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Possible US tariffs could hike battery storage system costs 15-18%: analysts


Threatened tariffs have no implementation date

Storage battery prices 'at a premium'

  • Author
  • Jeffrey Ryser
  • Editor
  • Richard Rubin
  • Commodity
  • Electric Power Metals Shipping

Houston — If Trump administration threats to raise to 25% US tariffs on Chinese imports of lithium-ion batteries and inverters are eventually enforced, the installed price for a four-hour duration battery would increase by about 15%, an analyst at S&P Global Platts Analytics said Thursday.

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"The lithium-ion battery accounts for 40% to 60% of the total installed cost of a standalone battery storage asset in the US," Felix Maire, clean energy and storage senior analyst at S&P Global Platts Analytics, said Thursday.

"The impact of the tariff would vary project by project, but we estimate a 25% tariff on both lithium-ion batteries and inverter could increase the installed prices for a four-hour duration battery by about 15%."

In a series of announcements by US Trade Representative Robert Lighthizer in May, the Trump administration provided a long list of items on which tariffs were planned. On May 10, Lighthizer said the US would increase the level of tariffs from 10% to 25% on $200 billion worth of Chinese imports under Section 301 of the Trade Act of 1974.

Those tariffs, however, have not been put in place and there is no date certain for them to be implemented.

The Trump administration used the proposed tariffs as a threat to bring pressure on the Chinese government to conclude talks on a broad-based trade agreement. By May 21, those talks had broken down and have not been resumed.

But in recent weeks, however, several analyst groups have worked to calculate just what the proposed tariffs might mean to the growing battery electric storage system business in the US. Numerous battery installation companies have argued over the past two years that the cost of installing a battery storage system has been on the decline.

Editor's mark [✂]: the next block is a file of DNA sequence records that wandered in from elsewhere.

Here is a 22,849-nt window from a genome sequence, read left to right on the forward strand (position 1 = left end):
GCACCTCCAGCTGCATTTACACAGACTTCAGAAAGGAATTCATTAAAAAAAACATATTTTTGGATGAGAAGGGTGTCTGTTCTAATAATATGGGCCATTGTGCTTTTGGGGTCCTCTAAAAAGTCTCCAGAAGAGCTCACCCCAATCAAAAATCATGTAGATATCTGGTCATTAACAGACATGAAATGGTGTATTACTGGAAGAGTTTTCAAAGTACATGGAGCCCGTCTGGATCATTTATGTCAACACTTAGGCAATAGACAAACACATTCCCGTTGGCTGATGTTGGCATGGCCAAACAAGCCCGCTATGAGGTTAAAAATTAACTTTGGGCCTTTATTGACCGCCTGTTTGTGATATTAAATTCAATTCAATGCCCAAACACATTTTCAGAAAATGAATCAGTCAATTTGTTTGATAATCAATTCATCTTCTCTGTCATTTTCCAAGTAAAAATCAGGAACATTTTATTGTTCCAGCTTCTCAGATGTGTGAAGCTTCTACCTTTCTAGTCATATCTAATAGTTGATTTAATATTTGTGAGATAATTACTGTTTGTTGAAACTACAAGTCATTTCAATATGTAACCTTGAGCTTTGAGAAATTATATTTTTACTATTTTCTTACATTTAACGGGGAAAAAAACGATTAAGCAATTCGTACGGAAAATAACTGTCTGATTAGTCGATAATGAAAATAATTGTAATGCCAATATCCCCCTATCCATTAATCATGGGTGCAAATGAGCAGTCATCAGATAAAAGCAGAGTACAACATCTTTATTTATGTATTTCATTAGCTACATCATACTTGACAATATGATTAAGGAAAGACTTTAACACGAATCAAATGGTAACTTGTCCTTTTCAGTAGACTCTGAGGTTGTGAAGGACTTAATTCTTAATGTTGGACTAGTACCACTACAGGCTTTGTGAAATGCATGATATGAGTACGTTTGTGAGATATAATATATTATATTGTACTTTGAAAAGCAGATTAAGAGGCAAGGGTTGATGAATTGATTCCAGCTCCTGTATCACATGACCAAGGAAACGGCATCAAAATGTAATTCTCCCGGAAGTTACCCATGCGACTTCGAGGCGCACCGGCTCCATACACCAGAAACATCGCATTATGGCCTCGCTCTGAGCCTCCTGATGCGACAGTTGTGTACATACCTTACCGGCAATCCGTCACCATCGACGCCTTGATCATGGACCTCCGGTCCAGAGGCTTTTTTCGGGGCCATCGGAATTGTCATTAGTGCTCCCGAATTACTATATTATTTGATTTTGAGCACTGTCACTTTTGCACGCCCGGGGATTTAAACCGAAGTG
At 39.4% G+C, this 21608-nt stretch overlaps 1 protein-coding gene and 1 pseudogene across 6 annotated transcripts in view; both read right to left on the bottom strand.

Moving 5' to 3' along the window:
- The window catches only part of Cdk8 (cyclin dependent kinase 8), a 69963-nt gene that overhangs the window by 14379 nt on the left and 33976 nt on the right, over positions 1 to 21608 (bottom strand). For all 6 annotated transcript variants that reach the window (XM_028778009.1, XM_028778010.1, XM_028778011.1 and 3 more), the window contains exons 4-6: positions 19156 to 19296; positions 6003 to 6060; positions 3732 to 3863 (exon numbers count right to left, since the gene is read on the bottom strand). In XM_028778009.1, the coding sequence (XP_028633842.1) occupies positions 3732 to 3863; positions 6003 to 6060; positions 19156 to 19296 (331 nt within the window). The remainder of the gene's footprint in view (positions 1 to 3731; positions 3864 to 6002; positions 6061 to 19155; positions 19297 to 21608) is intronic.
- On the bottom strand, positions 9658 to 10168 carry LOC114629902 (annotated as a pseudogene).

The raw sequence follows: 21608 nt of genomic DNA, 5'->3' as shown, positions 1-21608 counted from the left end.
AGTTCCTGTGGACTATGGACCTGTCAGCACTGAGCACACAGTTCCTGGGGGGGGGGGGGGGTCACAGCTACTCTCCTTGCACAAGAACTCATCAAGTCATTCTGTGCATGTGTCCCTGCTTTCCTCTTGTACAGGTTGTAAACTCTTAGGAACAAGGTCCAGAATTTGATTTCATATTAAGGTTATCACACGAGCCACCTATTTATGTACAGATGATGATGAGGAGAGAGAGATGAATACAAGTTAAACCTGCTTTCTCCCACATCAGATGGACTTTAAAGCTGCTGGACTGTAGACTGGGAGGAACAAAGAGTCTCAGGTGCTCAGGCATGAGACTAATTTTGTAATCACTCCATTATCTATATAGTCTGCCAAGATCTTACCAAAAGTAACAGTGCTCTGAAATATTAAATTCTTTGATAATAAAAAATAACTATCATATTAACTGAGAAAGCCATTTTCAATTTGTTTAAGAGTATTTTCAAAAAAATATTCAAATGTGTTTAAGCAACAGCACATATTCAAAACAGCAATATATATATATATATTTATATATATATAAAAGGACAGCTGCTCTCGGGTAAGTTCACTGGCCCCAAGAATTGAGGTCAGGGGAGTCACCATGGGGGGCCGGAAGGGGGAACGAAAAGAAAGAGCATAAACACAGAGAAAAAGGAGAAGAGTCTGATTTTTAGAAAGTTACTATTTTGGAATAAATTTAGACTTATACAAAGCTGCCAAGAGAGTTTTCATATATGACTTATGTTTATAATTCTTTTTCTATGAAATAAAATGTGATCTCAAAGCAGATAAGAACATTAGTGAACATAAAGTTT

Two key items -- lithium-ion batteries for use in storage systems and static converters also used in storage systems -- were on the May 13 list of items the USTA said it would raise tariffs on.

Yayoi Sekine, energy storage analyst at BloombergNEF, said during an Energy Storage Association webinar Wednesday that the 2019 estimated price of a stationary storage lithium-ion battery was $185/kWh. If imported from China with a 25% tariff applied, the battery itself would cost $235/kWh. If tariffs on all the components of a 20 MW/80 MW energy storage system were included, the aggregated impact would be an 18% system cost increase to $338/KWh, Sekine said.

China, South Korea big exporters

John Magnus, the president of TradeWins, a trade law and policy consulting firm headquartered in Washington, explained during the ESA webinar that all 301 tariffs are, by definition, tariffs placed on Chinese products. Asked where the tariff would actually be applied, Magnus said, "Legally, the tariff lands on the importer of record. It is a percentage of the declared customs value of the product."

According to the US International Trade Commission, in 2017 the value of US imports of lithium-ion batteries from China that were not for use in electric vehicles totaled $987 million. The value of batteries imported from China for EV use came to $54 million that same year.

US imports of lithium-ion batteries for non-EV use from South Korea totaled $519 million and from Japan $440 million in 2017.

Total global lithium cell manufacturing in 2019 is expected to reach 316 GWh, with 73% of the manufacturing capacity located in China, 12% in the US, 7% in Korea and 4% in Europe, according to Yayoi of Bloomberg's Sekine. She said that new manufacturing facilities will allow production capacity of lithium-ion batteries to more than triple by 2025, to an estimated total of 1,090 GWh.

The US' share of the higher production capacity is expected to remain at 12%, while China's is expected to be around 62%. Europe is expected to see its share of capacity increase to 12% in 2025, according to the data.

Stationary storage is not the major source for battery demand, though "stationary storage battery prices are at a premium to batteries for passenger electric vehicles," Sekine said.

She estimated that in 2030, when annual lithium-ion battery demand is expected to be 2,000 GWh, "only 7% of battery demand will be for stationary storage."

-- Jeffrey Ryser,

-- Edited by Richard Rubin,